I wouldn't give too much credence to juliann's attacks. I asked a few simple questions and she basically attacked me without addressing the questions. While I think that some of her posts are substantive, she sometimes gets into the defensive/paranoid mode, which is unfortunate.

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In this article, Robert Ritner calls Joseph's translation "nonsense" and he does a good job of explaining why he believes this.  You might write him directly with questions that aren't answered by reviewing his article.

Oh, yes....be sure and bypass all of the other Egyptologists and go for the one with a chip on his shoulder. But...he does think like Jarrod! Ritner engaged in some rather astonishing ad hominem for a "scholarly" article. It was downright shocking. But hey...remember that the important thing is to think alike!

Well, if you have other Egyptologists in mind, by all means name them. Did you miss the fact that my first suggestion was that Yukon write the scholars at FARMS? Did you miss the fact that I only offered the name of one alternative view in Ritner? I seriously think Yukon ought to pursue every FARMS lead available and study the facts. If doing so strengthens his position, as it seems to have for Brother Peterson and many others, then good for him and good for the church.

By the way, not knowing Professor Ritner personally, I do not know if he does have a chip on his shoulder. From what I read, he makes a plain and simple case for his position, and he didn't convey malice; just disbelief. I assume that because you assert that he does have a chip on his shoulder, you have some knowledge about his motives, experiences, or some other concrete reason for making your assertion. Saying that he has a chip on his shoulder indicates that you don't believe he is a reliable or objective source. Is that correct? On what information do you assert that Professor Ritner has a chip on his shoulder?

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Great. More non-experts quoting their favored "expert".

And there is good ol' Jarrod, so much smarter than the rest of us deceived "believers". Another Exmo who's convinced that leaving the church bumped his IQ 20 points.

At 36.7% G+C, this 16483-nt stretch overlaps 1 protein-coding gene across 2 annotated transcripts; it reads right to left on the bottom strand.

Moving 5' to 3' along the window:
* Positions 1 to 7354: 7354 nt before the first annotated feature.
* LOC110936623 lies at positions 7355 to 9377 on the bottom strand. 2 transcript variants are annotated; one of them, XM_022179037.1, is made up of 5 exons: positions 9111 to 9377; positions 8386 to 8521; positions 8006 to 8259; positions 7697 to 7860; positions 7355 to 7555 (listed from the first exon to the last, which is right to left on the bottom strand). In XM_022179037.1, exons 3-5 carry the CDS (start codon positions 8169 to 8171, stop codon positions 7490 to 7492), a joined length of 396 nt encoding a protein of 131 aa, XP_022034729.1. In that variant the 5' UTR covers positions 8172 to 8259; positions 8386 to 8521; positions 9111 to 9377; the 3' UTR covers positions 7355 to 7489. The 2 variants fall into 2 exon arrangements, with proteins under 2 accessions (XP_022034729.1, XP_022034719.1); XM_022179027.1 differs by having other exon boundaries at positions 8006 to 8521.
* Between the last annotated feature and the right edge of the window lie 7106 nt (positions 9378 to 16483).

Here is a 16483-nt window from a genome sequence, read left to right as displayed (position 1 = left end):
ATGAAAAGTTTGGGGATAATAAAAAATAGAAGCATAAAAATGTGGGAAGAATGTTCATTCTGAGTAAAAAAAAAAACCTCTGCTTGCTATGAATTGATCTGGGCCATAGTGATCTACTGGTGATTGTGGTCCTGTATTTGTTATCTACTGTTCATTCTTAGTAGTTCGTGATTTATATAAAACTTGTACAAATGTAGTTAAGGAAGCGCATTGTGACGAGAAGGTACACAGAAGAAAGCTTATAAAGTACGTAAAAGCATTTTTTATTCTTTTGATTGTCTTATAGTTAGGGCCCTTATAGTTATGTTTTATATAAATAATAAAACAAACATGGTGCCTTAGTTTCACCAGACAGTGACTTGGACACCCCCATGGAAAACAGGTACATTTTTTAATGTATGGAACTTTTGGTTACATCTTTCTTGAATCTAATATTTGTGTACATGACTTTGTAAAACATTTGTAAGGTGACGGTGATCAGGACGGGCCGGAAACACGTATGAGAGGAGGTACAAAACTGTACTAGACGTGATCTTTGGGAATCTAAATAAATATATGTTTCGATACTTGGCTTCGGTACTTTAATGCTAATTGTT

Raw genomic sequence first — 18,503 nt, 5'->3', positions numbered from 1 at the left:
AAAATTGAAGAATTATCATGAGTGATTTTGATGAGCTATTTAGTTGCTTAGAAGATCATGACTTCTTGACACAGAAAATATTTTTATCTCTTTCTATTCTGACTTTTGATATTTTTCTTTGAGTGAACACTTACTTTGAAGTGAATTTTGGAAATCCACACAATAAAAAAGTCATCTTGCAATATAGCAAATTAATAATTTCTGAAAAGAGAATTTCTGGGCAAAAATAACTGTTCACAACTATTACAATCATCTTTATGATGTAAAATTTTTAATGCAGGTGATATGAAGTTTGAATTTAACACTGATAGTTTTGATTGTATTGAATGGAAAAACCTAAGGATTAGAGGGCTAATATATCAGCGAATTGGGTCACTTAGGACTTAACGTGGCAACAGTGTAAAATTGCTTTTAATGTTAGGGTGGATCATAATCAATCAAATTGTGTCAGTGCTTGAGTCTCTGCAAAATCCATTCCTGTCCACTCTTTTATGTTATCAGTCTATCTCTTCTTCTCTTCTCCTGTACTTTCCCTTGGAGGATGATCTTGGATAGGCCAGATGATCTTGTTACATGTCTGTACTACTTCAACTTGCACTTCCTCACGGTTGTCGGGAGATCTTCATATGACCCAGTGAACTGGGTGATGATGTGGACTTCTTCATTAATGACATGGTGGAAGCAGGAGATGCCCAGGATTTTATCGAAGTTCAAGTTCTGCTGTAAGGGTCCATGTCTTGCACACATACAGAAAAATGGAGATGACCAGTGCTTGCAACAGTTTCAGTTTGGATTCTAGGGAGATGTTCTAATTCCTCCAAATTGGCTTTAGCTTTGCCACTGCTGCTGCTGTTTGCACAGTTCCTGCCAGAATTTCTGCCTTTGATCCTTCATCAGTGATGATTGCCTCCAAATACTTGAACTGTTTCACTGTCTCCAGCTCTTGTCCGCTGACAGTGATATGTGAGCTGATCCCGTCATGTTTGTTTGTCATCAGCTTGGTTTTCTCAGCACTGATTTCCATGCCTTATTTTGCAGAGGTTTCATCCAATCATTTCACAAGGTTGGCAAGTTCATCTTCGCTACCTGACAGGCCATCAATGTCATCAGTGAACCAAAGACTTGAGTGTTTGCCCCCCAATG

It's just the condescending attitudes that kill me, especially when it's applied to the Book of Abraham. How a bunch of non-eqyptologist who don't speak the languages, can't read the languages, have never spent a day in a post-graduate class room, but someone you are suddenly smarter than the folks who have actually spent time studying the issues.

It's almost comical.

C.I.

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I would love to have a non-LDS, third party, Egyptoligist look at the scrolls and come up with a good translation, that would certainly settle the issue.

I'm curious as to what the RLDS/Churhc of Christ say about this issue. I'll have to scan their website during my lunch.

MU Eagle

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I would love to have a non-LDS, third party, Egyptoligist look at the scrolls and come up with a good translation, that would certainly settle the issue.

How, please, would it "settle the issue" if, as John Gee (Ph.D, Yale, Egyptology) maintains, 87% of the Joseph Smith papyri are missing?

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Sure, Ritner has a chip on his shoulder. A preliminary article appeared online, and he was deluged with people attacking him for his religious bigotry and questioning his agenda but failing to reference what the heiroglyphs say, and it left a bad taste in his mouth. And yes, the tone of the article is pretty unusual for a mainstream, academic publication, but so are the circumstances. Imagine if you were in his shoes? "You call yourself an Egyptologist? You're totally incompetent and write only to further your bigoted agenda without regards to the facts! Obviously, this single character that you've ignorantly translated "pool" really means "(150 words in Elizabethan English)!" Why do you hate Jesus?"

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Sure, Ritner has a chip on his shoulder.  A preliminary article appeared online, and he was deluged with people attacking him for his religious bigotry and questioning his agenda but failing to reference what the heiroglyphs say, and it left a bad taste in his mouth.  And yes, the tone of the article is pretty unusual for a mainstream, academic publication, but so are the circumstances.  Imagine if you were in his shoes?  "You call yourself an Egyptologist?  You're totally incompetent and write only to further your bigoted agenda without regards to the facts!  Obviously, this single character that you've ignorantly translated "pool" really means "(150 words in Elizabethan English)-!"  Why do you hate Jesus?"

RC, there is a "chip." There are personal issues, interpersonal issues, and a history here. It didn't begin with Professor Ritner's "preliminary article online."

I really don't want to get into this. (I don't know all of it myself, but I've been privy to some of it for quite a few years now, John Gee being a former student of mine with whom I kept in contact over the years before he returned from Berkeley and Yale to BYU, and I know rather more than I wish I did.) Perhaps it will all come out some day. Perhaps it won't. But don't presume that you know the whole story.

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Guest The Headless Laban
Sure, Ritner has a chip on his shoulder.

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So it sounds like Professor Ritner isn't acting in an ethical manner, at least not what you would expect from a college professor of his stature.

I didn't say that, and I'm not going to be drawn into supplying further details.

As I've said, various substantive responses are in the works. Whether the personal side of this will ever come out is unknown to me. I wish it would, but I don't think that's my decision to make.